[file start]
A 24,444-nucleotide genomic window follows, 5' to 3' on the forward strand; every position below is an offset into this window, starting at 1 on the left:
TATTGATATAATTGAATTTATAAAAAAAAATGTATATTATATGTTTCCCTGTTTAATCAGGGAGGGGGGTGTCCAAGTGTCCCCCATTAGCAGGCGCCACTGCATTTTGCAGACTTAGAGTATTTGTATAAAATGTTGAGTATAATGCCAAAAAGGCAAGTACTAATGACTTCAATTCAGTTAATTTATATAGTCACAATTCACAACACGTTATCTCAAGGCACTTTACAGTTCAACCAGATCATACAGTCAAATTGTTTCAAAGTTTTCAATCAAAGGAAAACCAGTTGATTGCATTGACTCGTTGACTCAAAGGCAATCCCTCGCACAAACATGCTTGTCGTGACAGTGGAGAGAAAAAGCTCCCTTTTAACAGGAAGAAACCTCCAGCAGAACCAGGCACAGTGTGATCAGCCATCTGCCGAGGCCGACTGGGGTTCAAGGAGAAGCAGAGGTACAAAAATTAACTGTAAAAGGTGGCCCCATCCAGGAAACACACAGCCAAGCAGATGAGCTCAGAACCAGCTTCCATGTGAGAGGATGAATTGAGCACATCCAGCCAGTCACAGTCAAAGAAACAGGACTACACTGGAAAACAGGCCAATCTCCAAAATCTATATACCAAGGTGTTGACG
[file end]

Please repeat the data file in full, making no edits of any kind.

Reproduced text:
A 24,444-nucleotide genomic window follows, 5' to 3' on the forward strand; every position below is an offset into this window, starting at 1 on the left:
TATTGATATAATTGAATTTATAAAAAAAAATGTATATTATATGTTTCCCTGTTTAATCAGGGAGGGGGGTGTCCAAGTGTCCCCCATTAGCAGGCGCCACTGCATTTTGCAGACTTAGAGTATTTGTATAAAATGTTGAGTATAATGCCAAAAAGGCAAGTACTAATGACTTCAATTCAGTTAATTTATATAGTCACAATTCACAACACGTTATCTCAAGGCACTTTACAGTTCAACCAGATCATACAGTCAAATTGTTTCAAAGTTTTCAATCAAAGGAAAACCAGTTGATTGCATTGACTCGTTGACTCAAAGGCAATCCCTCGCACAAACATGCTTGTCGTGACAGTGGAGAGAAAAAGCTCCCTTTTAACAGGAAGAAACCTCCAGCAGAACCAGGCACAGTGTGATCAGCCATCTGCCGAGGCCGACTGGGGTTCAAGGAGAAGCAGAGGTACAAAAATTAACTGTAAAAGGTGGCCCCATCCAGGAAACACACAGCCAAGCAGATGAGCTCAGAACCAGCTTCCATGTGAGAGGATGAATTGAGCACATCCAGCCAGTCACAGTCAAAGAAACAGGACTACACTGGAAAACAGGCCAATCTCCAAAATCTATATACCAAGGTGTTGACG